Today the UK’s Daily Mirror has an article describing how their journalist went undercover in scientology. It’s a cautionary window on what you are likely to face in your first week:
I'm given a personality test with 200 questions. Some seem geared towards finding a weak spot in my character:
Could you agree to "strict discipline"?
Would the idea of making a complete new start cause you much concern?
Do you sometimes wonder if anyone really cares about you?
Would it take a definite effort on your part to consider the subject of suicide?
Do children irritate you?
Do you often feel depressed?
Do you often ponder over your own inferiority?
Do you have spells of being sad or depressed for no apparent reason?
It's 9am, and Laura looks at me with pity. She tells me I'm depressed, anxious and nervous. She has analysed the results from my personality test.
But there is a way for me to confront my problems: Scientology.
He slowly repeats: "Feel your chair. Thank you. Look at the front wall. Thank you. Feel your chair. Thank you. Look at the front wall. Thank you."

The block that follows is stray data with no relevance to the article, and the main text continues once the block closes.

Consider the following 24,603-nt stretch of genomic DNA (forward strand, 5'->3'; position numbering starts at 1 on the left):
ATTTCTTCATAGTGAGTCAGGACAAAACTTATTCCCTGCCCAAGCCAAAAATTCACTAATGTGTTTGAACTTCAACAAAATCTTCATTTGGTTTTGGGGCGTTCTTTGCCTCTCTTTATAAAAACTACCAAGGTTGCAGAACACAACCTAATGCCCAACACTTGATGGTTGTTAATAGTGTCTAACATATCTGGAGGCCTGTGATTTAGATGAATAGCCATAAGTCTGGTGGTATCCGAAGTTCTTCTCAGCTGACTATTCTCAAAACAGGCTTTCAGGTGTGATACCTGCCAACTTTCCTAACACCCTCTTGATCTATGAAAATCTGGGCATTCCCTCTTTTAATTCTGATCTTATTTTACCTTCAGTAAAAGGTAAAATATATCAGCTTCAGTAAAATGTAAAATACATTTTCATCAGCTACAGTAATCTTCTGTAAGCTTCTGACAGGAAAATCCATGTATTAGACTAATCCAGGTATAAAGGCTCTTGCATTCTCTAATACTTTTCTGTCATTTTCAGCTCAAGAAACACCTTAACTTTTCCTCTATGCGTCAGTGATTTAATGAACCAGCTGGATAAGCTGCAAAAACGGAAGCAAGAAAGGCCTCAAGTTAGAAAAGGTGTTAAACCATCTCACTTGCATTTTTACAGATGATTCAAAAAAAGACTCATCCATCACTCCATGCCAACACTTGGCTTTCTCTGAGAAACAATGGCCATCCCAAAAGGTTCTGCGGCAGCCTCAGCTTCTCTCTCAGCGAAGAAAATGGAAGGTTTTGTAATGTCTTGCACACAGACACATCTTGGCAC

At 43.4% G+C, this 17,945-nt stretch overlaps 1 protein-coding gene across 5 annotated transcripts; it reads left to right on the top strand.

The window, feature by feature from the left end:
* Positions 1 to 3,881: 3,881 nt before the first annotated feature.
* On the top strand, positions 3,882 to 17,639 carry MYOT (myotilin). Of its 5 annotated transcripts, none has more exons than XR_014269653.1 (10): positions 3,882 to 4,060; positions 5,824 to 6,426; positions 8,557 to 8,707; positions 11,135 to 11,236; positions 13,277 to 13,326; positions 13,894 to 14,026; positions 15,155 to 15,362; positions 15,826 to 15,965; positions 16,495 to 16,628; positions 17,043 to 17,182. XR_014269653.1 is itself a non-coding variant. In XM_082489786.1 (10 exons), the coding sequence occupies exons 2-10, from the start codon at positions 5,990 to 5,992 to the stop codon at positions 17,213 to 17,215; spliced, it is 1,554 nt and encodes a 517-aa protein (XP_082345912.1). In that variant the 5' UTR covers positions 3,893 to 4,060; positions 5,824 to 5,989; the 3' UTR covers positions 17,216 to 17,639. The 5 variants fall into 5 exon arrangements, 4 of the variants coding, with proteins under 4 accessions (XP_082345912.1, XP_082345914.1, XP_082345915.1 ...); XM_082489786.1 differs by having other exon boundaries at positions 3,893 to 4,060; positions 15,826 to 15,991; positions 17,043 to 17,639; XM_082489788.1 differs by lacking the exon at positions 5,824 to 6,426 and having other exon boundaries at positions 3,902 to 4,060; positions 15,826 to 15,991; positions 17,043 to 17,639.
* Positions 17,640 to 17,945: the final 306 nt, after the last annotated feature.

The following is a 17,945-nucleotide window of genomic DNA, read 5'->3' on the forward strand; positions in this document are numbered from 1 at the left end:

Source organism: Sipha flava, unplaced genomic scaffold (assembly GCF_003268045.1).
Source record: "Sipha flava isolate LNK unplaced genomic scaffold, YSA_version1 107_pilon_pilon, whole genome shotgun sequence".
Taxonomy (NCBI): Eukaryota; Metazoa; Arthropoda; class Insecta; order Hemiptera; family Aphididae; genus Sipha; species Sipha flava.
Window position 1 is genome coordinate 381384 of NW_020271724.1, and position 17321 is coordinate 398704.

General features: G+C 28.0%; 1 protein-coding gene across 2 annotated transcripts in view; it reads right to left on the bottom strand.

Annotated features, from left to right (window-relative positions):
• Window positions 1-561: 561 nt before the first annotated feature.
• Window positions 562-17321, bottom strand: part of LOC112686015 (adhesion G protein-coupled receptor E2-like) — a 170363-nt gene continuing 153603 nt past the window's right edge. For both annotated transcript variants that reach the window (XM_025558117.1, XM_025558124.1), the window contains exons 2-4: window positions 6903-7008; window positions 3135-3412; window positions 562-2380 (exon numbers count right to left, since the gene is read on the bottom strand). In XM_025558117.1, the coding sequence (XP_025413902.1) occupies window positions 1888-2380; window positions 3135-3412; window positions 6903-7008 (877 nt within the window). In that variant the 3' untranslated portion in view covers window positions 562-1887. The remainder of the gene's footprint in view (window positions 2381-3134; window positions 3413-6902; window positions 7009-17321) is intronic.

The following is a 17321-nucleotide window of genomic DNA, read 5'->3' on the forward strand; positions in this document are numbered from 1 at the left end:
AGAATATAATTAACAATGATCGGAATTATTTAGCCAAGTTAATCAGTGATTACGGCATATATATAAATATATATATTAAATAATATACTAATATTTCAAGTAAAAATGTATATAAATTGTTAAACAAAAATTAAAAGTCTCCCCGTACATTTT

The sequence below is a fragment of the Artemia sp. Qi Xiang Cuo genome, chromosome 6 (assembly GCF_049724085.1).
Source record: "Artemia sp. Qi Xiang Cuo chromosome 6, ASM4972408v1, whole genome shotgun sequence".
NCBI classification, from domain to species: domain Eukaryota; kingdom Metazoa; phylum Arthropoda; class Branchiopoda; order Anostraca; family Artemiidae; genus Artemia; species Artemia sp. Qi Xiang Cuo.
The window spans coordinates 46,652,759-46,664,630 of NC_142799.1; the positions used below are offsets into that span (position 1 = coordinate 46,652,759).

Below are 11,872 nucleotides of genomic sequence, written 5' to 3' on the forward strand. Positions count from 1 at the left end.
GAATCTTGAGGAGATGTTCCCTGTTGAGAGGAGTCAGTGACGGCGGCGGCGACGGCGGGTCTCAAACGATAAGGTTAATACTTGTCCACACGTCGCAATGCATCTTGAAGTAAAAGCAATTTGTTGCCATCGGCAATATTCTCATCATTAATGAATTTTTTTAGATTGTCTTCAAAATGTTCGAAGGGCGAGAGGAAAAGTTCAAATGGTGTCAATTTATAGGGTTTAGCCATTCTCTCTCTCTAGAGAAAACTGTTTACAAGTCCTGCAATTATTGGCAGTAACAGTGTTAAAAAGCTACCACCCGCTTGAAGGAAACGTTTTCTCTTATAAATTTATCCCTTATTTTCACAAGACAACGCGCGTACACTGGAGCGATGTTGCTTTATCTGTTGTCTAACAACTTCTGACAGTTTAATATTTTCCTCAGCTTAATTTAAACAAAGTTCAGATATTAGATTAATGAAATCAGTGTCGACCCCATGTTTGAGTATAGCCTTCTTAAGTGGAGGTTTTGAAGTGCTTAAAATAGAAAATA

For a bizarre hour these are virtually the only words I hear. After half an hour, the man tells us to look at the walls, floor and ceiling and imagine them saying to us: "You have arrived."
We sit in silence for five minutes. Then it begins again - 30 more minutes of nothing except the man repeating: "Feel your chair. Thank you. Look at the front wall. Thank you."
I close my eyes as he asks me to regress to a negative incident in my life that I feel comfortable confronting. I'm encouraged to visualise everything around me and put myself back in space and time.
Scientologists believe this will "clear the engram" and I will have no more of the negative memories.
Afterwards I feel shaken, especially when I realise the session lasted one hour and 30 minutes - I'd guessed it was 30 minutes maximum.
It was an experience I won't volunteer for again. I didn't feel in danger at any point but it was deeply unsettling. By 6pm on my final day I am desperate to leave.
If this is true it seems to me like they are playing a dangerous game - it’s psychotherapy practiced by someone not necessarily qualified in the subject. I should think there are severe dangers in this, especially if you are dealing with people who have suffered genuine trauma in their lives and who have real psychological problems. Unfortunately those people are probably the ones least able to deal with Scientology’s manipulation, and most likely to fall under its spell.